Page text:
The first classes in Ann Arbor, after the university relocated from Detroit, took place 175 years ago on Sept. 25, 1841. Mason Hall, above, the first university building devoted to instruction, was known as the University Building upon completion that year, just in time for fall classes. It was both a dormitory and classroom facility. It was named after Governor Stevens T. Mason in 1843. (Photo courtesy of the Bentley Historical Library)

This week in history (60 years ago)

In an 1837 letter to family back east, Ann Arbor resident Sarah C. Miles Case wrote, “A branch of the Michigan University at Ann Arbor is to be established in Flint at some future day.” That day turned out to be Sept. 23, 1956, nearly 120 years after Case penned the first recorded mention of a University of Michigan-Flint campus. On that autumn morning, 167 students began their first day at Flint Senior College. Owing to the vision, generosity and leadership of community leaders in Flint and Ann Arbor, the school continued to evolve and adapt in accordance with the needs of the community it was established to serve. The U-M Board of Regents in 1971 officially changed the name of the institution to the University of Michigan-Flint. In the late ’70s, the university began moving to property in the heart of downtown Flint, building a riverfront campus of modern buildings and amenities for its growing student population. UM-Flint became a residential campus in 2008 when 300 students moved into the First Street Residence Hall.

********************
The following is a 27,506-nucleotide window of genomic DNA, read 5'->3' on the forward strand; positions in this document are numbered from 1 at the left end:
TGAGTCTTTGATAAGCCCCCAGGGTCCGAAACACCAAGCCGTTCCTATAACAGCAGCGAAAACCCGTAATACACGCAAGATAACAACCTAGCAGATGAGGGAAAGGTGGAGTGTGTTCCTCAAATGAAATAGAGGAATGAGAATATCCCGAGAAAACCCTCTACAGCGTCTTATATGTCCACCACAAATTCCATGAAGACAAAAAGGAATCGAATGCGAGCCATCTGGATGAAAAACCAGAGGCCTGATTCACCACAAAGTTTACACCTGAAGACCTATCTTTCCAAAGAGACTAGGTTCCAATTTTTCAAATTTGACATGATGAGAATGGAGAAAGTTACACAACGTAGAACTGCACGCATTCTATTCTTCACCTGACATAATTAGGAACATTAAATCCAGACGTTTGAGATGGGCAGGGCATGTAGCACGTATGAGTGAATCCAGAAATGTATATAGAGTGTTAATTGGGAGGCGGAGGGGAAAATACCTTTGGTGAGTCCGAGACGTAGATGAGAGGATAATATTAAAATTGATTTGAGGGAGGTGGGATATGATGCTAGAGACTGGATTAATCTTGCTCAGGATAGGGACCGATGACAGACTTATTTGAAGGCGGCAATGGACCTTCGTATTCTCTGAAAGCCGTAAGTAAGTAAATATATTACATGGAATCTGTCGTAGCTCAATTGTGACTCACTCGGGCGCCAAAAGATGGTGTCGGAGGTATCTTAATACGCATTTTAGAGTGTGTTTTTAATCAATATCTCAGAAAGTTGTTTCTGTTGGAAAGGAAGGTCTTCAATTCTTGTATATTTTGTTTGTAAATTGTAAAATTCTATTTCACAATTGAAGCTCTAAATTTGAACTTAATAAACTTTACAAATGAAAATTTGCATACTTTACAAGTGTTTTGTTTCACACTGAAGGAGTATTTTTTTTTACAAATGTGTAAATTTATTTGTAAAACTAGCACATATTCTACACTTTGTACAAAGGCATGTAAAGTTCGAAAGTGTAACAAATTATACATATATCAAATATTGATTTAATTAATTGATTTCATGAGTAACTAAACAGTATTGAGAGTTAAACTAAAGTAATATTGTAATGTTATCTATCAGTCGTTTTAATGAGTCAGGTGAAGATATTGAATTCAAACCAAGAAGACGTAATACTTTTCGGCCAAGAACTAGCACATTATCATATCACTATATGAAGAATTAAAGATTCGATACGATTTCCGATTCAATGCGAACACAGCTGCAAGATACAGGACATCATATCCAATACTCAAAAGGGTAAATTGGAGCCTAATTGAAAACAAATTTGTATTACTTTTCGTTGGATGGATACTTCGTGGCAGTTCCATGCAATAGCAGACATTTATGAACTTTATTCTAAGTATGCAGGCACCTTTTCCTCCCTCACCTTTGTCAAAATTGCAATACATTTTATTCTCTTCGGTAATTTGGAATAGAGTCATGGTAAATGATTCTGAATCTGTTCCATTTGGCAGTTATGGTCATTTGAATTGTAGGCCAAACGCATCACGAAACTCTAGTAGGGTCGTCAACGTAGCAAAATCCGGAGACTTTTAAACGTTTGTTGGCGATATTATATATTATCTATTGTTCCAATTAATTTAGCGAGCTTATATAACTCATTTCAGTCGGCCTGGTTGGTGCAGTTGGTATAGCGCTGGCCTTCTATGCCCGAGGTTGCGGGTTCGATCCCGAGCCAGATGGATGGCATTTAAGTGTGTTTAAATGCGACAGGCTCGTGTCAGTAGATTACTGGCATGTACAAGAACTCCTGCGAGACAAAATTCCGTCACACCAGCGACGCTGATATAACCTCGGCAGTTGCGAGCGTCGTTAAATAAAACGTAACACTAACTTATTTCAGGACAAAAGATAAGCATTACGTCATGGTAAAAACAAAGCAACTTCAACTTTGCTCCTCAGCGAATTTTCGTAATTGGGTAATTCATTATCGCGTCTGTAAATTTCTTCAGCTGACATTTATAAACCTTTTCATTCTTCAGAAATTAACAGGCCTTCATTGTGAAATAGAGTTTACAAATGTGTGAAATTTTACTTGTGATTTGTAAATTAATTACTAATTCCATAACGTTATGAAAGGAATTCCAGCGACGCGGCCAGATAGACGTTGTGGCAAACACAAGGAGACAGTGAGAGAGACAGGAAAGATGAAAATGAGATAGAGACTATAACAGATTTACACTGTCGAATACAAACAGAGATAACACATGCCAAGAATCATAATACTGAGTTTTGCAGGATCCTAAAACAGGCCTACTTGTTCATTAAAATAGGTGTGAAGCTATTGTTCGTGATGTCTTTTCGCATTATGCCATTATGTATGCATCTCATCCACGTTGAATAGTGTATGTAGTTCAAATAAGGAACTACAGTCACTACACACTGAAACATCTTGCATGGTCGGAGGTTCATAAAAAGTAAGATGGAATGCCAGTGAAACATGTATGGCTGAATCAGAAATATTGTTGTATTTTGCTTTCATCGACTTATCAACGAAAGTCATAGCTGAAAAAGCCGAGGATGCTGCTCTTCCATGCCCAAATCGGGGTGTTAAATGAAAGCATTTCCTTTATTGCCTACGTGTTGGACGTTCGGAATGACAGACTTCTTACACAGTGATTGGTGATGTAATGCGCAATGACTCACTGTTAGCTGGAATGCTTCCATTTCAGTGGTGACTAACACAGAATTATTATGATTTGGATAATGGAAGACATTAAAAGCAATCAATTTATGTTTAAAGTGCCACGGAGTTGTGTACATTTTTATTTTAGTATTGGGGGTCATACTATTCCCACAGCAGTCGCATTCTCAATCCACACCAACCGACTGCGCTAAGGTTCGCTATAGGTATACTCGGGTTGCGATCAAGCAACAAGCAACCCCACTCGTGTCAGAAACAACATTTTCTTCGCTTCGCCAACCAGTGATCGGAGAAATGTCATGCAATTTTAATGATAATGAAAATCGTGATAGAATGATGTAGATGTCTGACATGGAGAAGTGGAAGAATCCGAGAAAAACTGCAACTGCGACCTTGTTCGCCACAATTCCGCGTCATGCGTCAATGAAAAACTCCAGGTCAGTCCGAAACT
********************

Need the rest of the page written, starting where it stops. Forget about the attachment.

— From “History of UM-Flint”